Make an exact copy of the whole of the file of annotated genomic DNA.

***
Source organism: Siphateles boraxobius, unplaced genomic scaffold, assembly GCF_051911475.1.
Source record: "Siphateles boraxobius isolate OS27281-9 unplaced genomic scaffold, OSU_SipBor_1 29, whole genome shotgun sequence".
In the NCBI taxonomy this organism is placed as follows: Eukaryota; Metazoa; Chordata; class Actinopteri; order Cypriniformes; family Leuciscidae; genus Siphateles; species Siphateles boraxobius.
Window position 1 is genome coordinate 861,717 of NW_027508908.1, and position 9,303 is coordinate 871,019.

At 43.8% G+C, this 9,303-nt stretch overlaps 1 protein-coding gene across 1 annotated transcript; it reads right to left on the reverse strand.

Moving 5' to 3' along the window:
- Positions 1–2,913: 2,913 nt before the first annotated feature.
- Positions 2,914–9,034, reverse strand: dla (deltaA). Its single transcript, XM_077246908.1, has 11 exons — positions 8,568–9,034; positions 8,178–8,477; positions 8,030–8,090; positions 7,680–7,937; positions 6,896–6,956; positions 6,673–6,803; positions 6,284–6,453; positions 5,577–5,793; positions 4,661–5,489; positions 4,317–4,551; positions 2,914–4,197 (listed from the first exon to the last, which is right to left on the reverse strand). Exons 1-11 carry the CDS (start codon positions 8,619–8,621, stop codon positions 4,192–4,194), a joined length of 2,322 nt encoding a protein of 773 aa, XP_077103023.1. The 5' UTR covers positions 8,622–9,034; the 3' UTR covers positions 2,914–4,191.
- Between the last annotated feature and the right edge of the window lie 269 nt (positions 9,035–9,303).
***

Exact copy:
Source organism: Siphateles boraxobius, unplaced genomic scaffold, assembly GCF_051911475.1.
Source record: "Siphateles boraxobius isolate OS27281-9 unplaced genomic scaffold, OSU_SipBor_1 29, whole genome shotgun sequence".
In the NCBI taxonomy this organism is placed as follows: Eukaryota; Metazoa; Chordata; class Actinopteri; order Cypriniformes; family Leuciscidae; genus Siphateles; species Siphateles boraxobius.
Window position 1 is genome coordinate 861,717 of NW_027508908.1, and position 9,303 is coordinate 871,019.

At 43.8% G+C, this 9,303-nt stretch overlaps 1 protein-coding gene across 1 annotated transcript; it reads right to left on the reverse strand.

Moving 5' to 3' along the window:
- Positions 1–2,913: 2,913 nt before the first annotated feature.
- Positions 2,914–9,034, reverse strand: dla (deltaA). Its single transcript, XM_077246908.1, has 11 exons — positions 8,568–9,034; positions 8,178–8,477; positions 8,030–8,090; positions 7,680–7,937; positions 6,896–6,956; positions 6,673–6,803; positions 6,284–6,453; positions 5,577–5,793; positions 4,661–5,489; positions 4,317–4,551; positions 2,914–4,197 (listed from the first exon to the last, which is right to left on the reverse strand). Exons 1-11 carry the CDS (start codon positions 8,619–8,621, stop codon positions 4,192–4,194), a joined length of 2,322 nt encoding a protein of 773 aa, XP_077103023.1. The 5' UTR covers positions 8,622–9,034; the 3' UTR covers positions 2,914–4,191.
- Between the last annotated feature and the right edge of the window lie 269 nt (positions 9,035–9,303).